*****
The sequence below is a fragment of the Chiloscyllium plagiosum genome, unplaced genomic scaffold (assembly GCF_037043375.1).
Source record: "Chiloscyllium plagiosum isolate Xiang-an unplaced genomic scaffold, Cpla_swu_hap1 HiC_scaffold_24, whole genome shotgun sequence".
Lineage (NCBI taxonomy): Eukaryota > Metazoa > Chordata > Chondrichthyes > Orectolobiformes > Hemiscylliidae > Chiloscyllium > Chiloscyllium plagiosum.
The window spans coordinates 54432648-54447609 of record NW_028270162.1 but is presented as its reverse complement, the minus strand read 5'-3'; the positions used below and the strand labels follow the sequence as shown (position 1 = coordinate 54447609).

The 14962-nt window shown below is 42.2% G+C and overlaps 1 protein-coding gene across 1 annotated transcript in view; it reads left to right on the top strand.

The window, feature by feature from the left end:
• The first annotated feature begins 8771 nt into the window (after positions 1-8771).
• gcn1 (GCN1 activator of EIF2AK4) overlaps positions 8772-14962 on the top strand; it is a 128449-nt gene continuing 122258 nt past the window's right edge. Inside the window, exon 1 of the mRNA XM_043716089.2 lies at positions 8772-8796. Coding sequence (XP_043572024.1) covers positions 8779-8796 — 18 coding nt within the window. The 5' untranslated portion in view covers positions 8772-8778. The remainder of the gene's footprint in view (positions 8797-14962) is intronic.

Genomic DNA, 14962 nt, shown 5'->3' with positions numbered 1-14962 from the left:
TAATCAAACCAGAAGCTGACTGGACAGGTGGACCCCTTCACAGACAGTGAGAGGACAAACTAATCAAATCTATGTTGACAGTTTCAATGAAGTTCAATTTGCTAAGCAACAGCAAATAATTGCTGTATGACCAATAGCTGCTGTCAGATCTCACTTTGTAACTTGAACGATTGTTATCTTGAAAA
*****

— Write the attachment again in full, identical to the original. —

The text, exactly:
The sequence below is a fragment of the Chiloscyllium plagiosum genome, unplaced genomic scaffold (assembly GCF_037043375.1).
Source record: "Chiloscyllium plagiosum isolate Xiang-an unplaced genomic scaffold, Cpla_swu_hap1 HiC_scaffold_24, whole genome shotgun sequence".
Lineage (NCBI taxonomy): Eukaryota > Metazoa > Chordata > Chondrichthyes > Orectolobiformes > Hemiscylliidae > Chiloscyllium > Chiloscyllium plagiosum.
The window spans coordinates 54432648-54447609 of record NW_028270162.1 but is presented as its reverse complement, the minus strand read 5'-3'; the positions used below and the strand labels follow the sequence as shown (position 1 = coordinate 54447609).

The 14962-nt window shown below is 42.2% G+C and overlaps 1 protein-coding gene across 1 annotated transcript in view; it reads left to right on the top strand.

The window, feature by feature from the left end:
• The first annotated feature begins 8771 nt into the window (after positions 1-8771).
• gcn1 (GCN1 activator of EIF2AK4) overlaps positions 8772-14962 on the top strand; it is a 128449-nt gene continuing 122258 nt past the window's right edge. Inside the window, exon 1 of the mRNA XM_043716089.2 lies at positions 8772-8796. Coding sequence (XP_043572024.1) covers positions 8779-8796 — 18 coding nt within the window. The 5' untranslated portion in view covers positions 8772-8778. The remainder of the gene's footprint in view (positions 8797-14962) is intronic.

Genomic DNA, 14962 nt, shown 5'->3' with positions numbered 1-14962 from the left:
TAATCAAACCAGAAGCTGACTGGACAGGTGGACCCCTTCACAGACAGTGAGAGGACAAACTAATCAAATCTATGTTGACAGTTTCAATGAAGTTCAATTTGCTAAGCAACAGCAAATAATTGCTGTATGACCAATAGCTGCTGTCAGATCTCACTTTGTAACTTGAACGATTGTTATCTTGAAAA